That phrase has several references in Wikipedia.  Can anyone find out where it was first coined and under what circumstances?  I think it has something to do with illegal activities and the money garnered from those activities.  Help, please. 

    +7  Views: 809 Answers: 4 Posted: 6 years ago

    4 Answers

    I found this.

    Filthy rich


    Very rich, possibly having become so by unfair means.


    This little phrase can't be explained without looking at the word lucre. From the 14th century lucre has meant money and is referred to as such by no less writers than Chaucer and John Wyclif. These references generally included a negative connotation and gave rise to the terms "foul lucre" and "filthy lucre", which have been in use since the 16th century. "Filthy lucre" appears first in print in 1526 in the works of William Tindale:

    "Teachinge thinges which they ought not, because of filthy lucre."

    Tindale was here using the term to mean dishonourable gain.

    Following on the the term "filthy lucre", money became known by the slang term "the filthy", and it isn't a great leap from there to the rich being called the "filthy rich". This was first used as a noun phrase meaning "rich people; who have become so by dishonourable means". It was used that way in America, where it was coined, from the 1920s onwards. Here's an item from the Ohio newspaper The Lima News, February 1929, which deplores the get-rich-quick attitudes of some who were exploiting those who had to sell their homes at unreasonably low prices in order to eat during the economic crash:

    "There is a depressed market. If any of our stock-gambling filthy rich want a winter home, now is the time to acquire it."

    As time went on the negative associations have softened somewhat. It has become to mean "extremely rich" rather than "dishonourably rich", although there may still be a trace of an unfavourable implication associated with it.


    Never saw you there this week hector!

    hector, you have to be rich with a filthy mind to get in there.

    I'm so used to the term it never occurred to me to mean: by ill-gotten gains. Filthy rich is what I never will become, darn it.............

    No country has a closer association with the language of Olde Englande than the USA. From the days of the first Puritan settlers to recent cross-Atlantic tweetings, the two countries have shared in the development of English. Many words and phrases used in the USA have retained Elizabethan English meanings and pronounciations that have long disappeared in the Mother Country. Of course, there are many American phrases which are used there but haven't been adopted outside the country; for example, 'blue plate special', 'lead-pipe cinch' and 'presto chango' are widely understood in the US, but would procure puzzled looks in other English-speaking countries.Here's our list of (some of) the many English phrases are were 'coined in the USA' and now used around the world.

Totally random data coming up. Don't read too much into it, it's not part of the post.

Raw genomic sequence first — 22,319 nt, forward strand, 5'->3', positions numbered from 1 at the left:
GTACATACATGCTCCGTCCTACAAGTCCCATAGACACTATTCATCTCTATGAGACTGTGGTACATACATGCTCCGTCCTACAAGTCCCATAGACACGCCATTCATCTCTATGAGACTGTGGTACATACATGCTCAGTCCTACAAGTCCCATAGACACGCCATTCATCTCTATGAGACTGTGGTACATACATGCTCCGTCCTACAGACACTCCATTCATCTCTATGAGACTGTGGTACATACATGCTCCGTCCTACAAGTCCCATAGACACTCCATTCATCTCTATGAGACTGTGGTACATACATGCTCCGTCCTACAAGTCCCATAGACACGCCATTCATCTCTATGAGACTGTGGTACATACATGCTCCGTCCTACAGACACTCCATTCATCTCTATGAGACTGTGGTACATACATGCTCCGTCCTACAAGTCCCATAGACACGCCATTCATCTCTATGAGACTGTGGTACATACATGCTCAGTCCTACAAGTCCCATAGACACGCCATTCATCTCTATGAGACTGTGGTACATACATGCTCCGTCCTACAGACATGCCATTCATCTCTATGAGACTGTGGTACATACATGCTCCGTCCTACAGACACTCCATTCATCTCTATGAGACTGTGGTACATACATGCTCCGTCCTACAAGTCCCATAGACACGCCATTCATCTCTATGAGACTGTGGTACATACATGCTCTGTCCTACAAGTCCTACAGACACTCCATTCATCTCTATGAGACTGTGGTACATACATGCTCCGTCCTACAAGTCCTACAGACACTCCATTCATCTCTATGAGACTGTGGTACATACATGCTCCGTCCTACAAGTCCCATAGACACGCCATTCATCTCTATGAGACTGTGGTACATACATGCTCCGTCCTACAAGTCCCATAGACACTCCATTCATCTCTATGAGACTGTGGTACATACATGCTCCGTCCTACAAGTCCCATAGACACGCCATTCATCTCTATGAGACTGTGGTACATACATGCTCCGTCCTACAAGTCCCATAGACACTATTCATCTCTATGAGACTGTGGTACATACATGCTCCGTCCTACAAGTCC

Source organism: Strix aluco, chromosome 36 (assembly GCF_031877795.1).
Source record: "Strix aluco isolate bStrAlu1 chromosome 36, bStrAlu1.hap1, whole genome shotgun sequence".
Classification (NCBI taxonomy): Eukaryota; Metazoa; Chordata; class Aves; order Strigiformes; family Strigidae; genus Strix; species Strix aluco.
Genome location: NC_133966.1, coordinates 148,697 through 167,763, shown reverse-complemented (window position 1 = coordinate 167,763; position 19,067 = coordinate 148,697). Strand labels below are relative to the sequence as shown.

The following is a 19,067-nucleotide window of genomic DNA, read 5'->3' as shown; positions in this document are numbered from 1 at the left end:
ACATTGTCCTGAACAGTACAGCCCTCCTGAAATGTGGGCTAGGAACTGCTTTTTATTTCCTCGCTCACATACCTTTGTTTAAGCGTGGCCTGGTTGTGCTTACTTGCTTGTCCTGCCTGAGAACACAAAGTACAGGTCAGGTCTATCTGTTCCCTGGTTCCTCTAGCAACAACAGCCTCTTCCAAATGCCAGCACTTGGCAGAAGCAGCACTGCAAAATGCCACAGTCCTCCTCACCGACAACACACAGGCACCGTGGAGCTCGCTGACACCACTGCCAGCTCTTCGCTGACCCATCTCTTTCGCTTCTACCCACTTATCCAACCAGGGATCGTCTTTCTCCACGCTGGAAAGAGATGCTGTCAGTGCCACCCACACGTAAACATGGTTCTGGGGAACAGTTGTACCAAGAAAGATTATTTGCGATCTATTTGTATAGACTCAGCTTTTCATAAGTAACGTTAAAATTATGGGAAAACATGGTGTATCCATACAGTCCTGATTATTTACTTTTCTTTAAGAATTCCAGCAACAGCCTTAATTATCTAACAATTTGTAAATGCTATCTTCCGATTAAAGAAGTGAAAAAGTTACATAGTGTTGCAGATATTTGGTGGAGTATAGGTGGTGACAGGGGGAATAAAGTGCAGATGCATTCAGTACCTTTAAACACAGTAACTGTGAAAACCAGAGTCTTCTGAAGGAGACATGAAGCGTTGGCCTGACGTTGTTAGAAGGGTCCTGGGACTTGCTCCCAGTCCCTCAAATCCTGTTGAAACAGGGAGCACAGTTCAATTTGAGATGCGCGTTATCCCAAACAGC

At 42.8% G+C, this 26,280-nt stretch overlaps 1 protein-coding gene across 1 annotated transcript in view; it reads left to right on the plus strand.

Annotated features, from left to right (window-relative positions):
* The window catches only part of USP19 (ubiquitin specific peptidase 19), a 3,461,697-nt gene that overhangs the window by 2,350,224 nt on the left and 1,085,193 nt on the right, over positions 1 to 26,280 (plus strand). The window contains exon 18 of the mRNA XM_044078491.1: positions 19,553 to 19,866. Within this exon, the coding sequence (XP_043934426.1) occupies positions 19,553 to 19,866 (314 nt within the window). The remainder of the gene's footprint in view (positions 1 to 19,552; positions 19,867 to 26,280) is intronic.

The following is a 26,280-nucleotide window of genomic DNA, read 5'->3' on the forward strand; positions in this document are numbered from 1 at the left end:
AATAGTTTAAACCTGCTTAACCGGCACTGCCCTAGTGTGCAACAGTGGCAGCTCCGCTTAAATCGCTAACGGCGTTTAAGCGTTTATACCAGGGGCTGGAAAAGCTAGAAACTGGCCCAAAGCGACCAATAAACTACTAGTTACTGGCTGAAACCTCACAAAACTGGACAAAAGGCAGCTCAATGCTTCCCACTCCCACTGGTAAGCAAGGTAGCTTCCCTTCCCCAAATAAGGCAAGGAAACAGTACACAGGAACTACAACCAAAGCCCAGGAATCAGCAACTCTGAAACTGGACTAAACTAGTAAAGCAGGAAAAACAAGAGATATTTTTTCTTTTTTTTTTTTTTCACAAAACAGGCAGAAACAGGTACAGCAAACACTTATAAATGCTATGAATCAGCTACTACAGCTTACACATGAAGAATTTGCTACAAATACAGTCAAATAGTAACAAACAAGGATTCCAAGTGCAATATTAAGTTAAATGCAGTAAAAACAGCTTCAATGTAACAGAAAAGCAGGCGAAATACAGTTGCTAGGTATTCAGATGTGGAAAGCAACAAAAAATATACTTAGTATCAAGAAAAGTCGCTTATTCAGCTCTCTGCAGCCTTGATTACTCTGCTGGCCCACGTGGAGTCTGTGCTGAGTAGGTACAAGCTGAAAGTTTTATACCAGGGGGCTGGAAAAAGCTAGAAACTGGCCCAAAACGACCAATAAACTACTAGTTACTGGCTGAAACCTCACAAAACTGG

A shot in the arm
    A sledgehammer to crack a nut
    Acid test - The
    All singing, all dancing
    An arm and a leg
    As easy as pie
    As happy as a clam
    Baby boomer
    Back to the drawing board
    Back-seat driver - A
    Bad hair day - A
    Barking up the wrong tree
    Bats in the belfry
    Be afraid, be very afraid
    Bee's knees - The
    Between a rock and a hard place
    Big fish in a small pond - A
    Birds and the bees - The
    Blast from the past - A
    Blaze a trail
    Blonde bombshell - A
    Born again
    Break a leg
    Brownie points
    Bunny boiler - A
    Bury the hatchet
    Card-sharp - A
    Catch 22
    Chaise lounge
    Chick flick - A
    Climb on the bandwagon
    Close, but no cigar
    Coin a phrase
    Cold enough to freeze the balls off a brass monkey
    Cold turkey
    Cost an arm and a leg
    Customer is always right - The
    Cut to the chase
    Dead ringer - A
    Doom and gloom
    Double whammy
    Down the tubes
    Drop-dead gorgeous
    Ethnic cleansing
    Face the music
    Fancy pants
    Fashion victim - A
    Feeding frenzy - A
    Fifteen minutes of fame
    Filthy rich

     I know it has nothing to do with your question but I really didnt know this very interesting only went up to the Fs


    Hi Melandrupert! Love your answer, but am now curious where all these phrases originated. Guess I'll have a new way of spending my evenings. Hope you are well and happy.

    Bob/PKB they originate from the UK about 2/3 hundred years ago but it was saying that Americans speak and still do the old english and if you look at all the sayings they look new to me but the slang words are real old I thought very interesting xxx

    I'm sure there are dictionaries of slang words and phrases, but it would be fun to collect and publish a book like that. My kids and I used to write all the phrases we could think of that had the work "up" in it. "Look up, Run up, Clear up, Stand up" and so on. We did this with other words; it was fun and got them thinking. Some were xxx rated, of course, but we worked through that, too. :D

    Bob/PKB how true thanks xx

    makes it easier to bills.

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